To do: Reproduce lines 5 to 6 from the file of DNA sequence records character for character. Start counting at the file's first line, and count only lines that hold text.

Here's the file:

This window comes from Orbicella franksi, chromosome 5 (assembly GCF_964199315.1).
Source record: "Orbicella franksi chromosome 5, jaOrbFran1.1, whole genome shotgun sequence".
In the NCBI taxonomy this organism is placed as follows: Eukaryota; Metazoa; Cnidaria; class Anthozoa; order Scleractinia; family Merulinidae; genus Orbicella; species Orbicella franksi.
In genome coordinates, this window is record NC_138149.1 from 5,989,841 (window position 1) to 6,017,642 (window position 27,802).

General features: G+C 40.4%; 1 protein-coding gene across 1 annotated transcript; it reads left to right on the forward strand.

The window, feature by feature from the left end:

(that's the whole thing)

General features: G+C 40.4%; 1 protein-coding gene across 1 annotated transcript; it reads left to right on the forward strand.

The window, feature by feature from the left end: